Will Apple talk about privacy and security?

Count on it. Facebook might be terrible at caring about your privacy, but Apple has pointedly made privacy and security a selling point. There are no actual rumors about new privacy or security features, but at this point, the surprise would be Apple not mentioning it at least once.

On the security front, there is a rumored rival to Tile expected. Apple supposedly has plans to combine Find Your Phone and Find Your Friends into a single app and start selling a dongle you can attach to non-Apple products so you can find them too.

Will we see a new Apple TV?

Definitely not. The Apple TV is unlikely to be updated any time soon, and the TV app just got a refresh after the March event. However, it is important to note that tvOS hasn’t seen any new features leaked ahead of WWDC. So there could certainly be some surprises left in store.

Will we see the revamped iPhone SE?

Unlikely. While many people I know would love a cheaper and smaller iPhone and there have been rumors of one in the works from Apple since it killed the last one, the chances of Apple showing it off at WWDC are very slim.

Signs point to an iPhone SE 2 announcement in March 2020. So if you’ve got tiny hands, you’d better sit on them.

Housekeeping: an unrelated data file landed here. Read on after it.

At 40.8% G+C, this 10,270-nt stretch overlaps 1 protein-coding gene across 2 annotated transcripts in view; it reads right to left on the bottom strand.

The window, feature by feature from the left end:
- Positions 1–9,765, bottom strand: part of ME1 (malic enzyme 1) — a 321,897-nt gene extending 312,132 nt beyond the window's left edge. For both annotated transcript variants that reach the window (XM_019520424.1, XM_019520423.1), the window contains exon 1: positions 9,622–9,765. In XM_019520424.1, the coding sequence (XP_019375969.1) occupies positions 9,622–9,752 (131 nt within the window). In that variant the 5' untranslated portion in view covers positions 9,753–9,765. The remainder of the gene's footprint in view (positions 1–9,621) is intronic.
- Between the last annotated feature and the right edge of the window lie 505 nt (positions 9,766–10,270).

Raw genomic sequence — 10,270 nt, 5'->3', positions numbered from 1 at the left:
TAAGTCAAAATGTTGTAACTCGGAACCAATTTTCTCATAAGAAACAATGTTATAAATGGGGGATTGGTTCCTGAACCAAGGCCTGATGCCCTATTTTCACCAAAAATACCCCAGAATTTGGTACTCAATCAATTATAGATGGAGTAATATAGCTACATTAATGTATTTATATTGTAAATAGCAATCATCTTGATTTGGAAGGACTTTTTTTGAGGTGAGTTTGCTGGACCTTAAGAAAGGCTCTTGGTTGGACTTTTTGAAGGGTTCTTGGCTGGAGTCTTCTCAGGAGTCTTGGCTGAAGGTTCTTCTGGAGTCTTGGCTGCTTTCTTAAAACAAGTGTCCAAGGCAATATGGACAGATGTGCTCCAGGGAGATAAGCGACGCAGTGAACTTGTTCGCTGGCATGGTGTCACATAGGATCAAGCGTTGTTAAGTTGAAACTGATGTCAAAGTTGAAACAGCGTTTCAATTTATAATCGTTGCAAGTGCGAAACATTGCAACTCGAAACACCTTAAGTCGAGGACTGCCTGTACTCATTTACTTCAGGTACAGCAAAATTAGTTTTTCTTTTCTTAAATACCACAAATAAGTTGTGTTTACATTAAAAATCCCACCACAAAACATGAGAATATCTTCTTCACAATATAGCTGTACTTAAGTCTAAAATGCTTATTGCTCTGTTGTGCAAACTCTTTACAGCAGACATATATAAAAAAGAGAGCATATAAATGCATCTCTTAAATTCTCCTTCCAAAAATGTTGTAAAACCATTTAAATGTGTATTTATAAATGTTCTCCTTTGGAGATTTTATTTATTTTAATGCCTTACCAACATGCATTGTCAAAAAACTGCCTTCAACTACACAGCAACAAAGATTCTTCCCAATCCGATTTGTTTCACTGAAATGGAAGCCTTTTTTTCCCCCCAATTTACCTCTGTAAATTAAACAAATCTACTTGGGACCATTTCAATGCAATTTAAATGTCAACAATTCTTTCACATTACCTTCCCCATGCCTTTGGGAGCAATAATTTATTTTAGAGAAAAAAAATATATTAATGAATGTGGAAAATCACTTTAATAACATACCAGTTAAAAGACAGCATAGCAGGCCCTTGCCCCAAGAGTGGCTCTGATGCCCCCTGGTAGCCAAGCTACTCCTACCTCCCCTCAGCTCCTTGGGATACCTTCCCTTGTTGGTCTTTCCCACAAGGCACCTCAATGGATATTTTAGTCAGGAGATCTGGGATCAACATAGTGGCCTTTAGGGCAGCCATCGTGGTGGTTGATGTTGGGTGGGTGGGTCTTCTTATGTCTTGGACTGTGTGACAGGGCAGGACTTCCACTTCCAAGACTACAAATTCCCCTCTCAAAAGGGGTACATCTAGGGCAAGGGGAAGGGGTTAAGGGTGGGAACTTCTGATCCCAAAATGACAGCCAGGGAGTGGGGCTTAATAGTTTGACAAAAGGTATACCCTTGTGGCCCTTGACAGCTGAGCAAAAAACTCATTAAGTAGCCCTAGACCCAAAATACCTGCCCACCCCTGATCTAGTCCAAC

What questions are you hoping Apple answers?

Source: Kotaku.com

How to Partition Your Hard Drive and Why You Would Want To

Photo: David Nield (Gizmodo)

Partitioning your hard drive sounds like a technically involved task that most people don’t need to bother with—but it’s actually relatively simple to do, doesn’t have to cost you any money, and can make your computing life easier and more productive. Here are the advantages of a partitioned hard drive, and why you might want to do it.

Partitioning splits your hard drive into multiple drives: You don’t actually take a saw to your internal disk, but you do split it up into chunks at the lowest level of the operating system. The end result is that as far as Windows or macOS is concerned, you’ve got two drives installed rather than one.

If you’re using a desktop computer you can, of course, physically install a second hard drive instead. It’s a tidier option than partitioning, though it means opening up your computer case and spending more on an additional drive. As long as you’ve got the storage space to spare, partitioning makes the most sense for most people.

The benefits of partitioning

Screenshot: Gizmodo

Partitioning is usually done with a specific purpose in mind, rather than on a whim. One of those purposes that we’ve written about before is dual-booting operating systems—with two partitions available, you can, for example, run macOS on one of them and Windows on another (Apple has an official tool for this, as we’ll explain).

As long as both partitions are visible to your computer as it boots up, you can choose which OS you want to make use of. All of your applications and files are typically kept separate from one another, though in some situations you can set up a dual-boot system so that files on one drive can be seen and accessed from the other.